Chalcedony, a distant and unfriendly planet,
orbits an old-fashioned chartreuse sun
in an unsociable spiral galaxy.
It’s a centimeter or two away from earth
on a standard map of the universe,
Mercator Projection.

In a café on the planet’s surface,
it’s Monday morning, neither late nor early,
and Manique, of humanoid appearance,
is sipping a humanoid coffee.

At a nearby table, a stranger dressed in clocks
is playing patience on a screen.
He addresses no-one in particular.

I am Kronos, demi-god of the temporal.
My fingers type your lives,
yet all your tears can’t find the backspace key.

It’s a common Chalcedonian custom to speak
frequently and at random, although the wise are
often silent or asleep, but now
the cacophony fades and all is quiet.
Kronos sighs.

Everyone talks and no-one listens.
I’ve pressed pause and time has stopped,
a special effect.

He turns to his colleague Anubis.

I’m supposed to be inexorable, continuous, yet my desire
is a momentary peace.
Would you lend a hand, Anu? We’ll stack
the bodies in a corner and invite the other gods
for a trivia night.

Distracted by an itch, the lithe Anubis
is paying scant attention.
He scratches a furry ear.

I never wanted to personify death. I saw myself
as more of
a Chalcedonian’s best friend.

Outside the windows, the cityscape dissolves
in clouds of dust. Floccules form
and aggregate to birds that swoop and soar.

A whispering stranger beside Manique
comments on the scene.

Although winged concrete seems unlikely,
on days like these it’s better to pretend
and not to question, not to disavow
the facts of fantasy.

Manique is puzzled.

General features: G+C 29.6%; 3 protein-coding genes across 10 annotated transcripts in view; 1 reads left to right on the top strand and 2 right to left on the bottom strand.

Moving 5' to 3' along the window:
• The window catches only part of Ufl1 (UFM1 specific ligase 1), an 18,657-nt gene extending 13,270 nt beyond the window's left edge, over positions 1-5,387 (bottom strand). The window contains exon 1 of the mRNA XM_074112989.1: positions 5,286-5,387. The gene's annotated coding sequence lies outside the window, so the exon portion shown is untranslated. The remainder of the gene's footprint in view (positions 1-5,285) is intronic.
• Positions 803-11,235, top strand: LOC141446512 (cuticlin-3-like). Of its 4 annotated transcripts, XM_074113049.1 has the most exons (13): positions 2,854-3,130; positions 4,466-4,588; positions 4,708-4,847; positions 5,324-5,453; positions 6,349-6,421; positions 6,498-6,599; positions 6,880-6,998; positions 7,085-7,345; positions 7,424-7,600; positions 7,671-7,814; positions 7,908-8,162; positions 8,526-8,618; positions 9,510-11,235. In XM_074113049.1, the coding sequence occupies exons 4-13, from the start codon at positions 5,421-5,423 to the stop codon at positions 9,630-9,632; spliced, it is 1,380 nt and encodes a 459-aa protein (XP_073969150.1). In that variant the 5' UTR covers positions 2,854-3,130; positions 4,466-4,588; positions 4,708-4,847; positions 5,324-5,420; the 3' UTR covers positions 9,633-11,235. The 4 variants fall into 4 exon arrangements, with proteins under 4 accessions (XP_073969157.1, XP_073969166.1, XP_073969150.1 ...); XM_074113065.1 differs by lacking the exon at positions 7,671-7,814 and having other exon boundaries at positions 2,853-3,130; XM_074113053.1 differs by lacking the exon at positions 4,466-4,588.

Even fantasy has rules. We’re not deities,
yet we can speak.

Have you forgotten?
Though their preference is yelling,
are telepathic.

Outside, everything is birds,
even the odd dodo.
The stranger sips her coffee

This planet’s an aberration
that soon enough will fly away.
I expect it’s for the best.

Anubis, ancient Egypt’s canine god of the afterlife; Fitzgerald’s Rubaiyat of Omar Khayyám (1859).

the evolution of fossils

17 thoughts on “chalcedony

  1. Perfectly wonderful poem except for telepathic coffee. It must burn the mouth in order to be savored. The mind just can’t reproduce that 🙂 Great artwork!

    • Thanks, it was a mad rush yesterday, but I enjoyed writing it. I agree about the coffee, and being me, I have a made-up explanation. 🙂 The senses of smell and taste are chemical, the most ancient senses we have. Unlike sight and sound, our brains aren’t really wired to remember/reproduce them. A consequence is that when we encounter various smells/tastes they can trigger powerful memories.

    • Yeah, you’re right about triggering memory. I’m 10 years old and back in my mother’s kitchen every time I smell chicken stew 🙂

  2. “Even fantasy has rules.” Was listening to physicist Brian Greene this morning on the radio. He said the same thing. More or less.

    Your last stanza is a prophetic warning to us all. Especially the odd dodo in the White House. But dodos are extinct, so I guess that analogy only works up to a point. I’ll say no more. Perhaps I’m reading too much of my own angst into it.

    • I agree, BG, even if only because for us humans to have an interest in it, fantasy has to have rules and restrictions on what is possible, and they have to relate closely to the real world. On the other side of the coin, if you suddenly discovered something completely fantastic actually happening in the real world (like my talented ducks) that would be a major problem, because, although there’s a lot we don’t know, day-to-day laws of nature are pretty well established, and if we break any one of them, the whole edifice would crumble.
      I share your concerns about where we’re headed, and what it means for the next generation, which is one reason I write fantasy. I fear there may be dodos, cuckoos, peacocks, and vultures in positions of power, to name a few species (no offense to our feathered friends). Thanks for sharing your thoughts. 🙂

      PS: Just noticed I managed five conjunctions in a row

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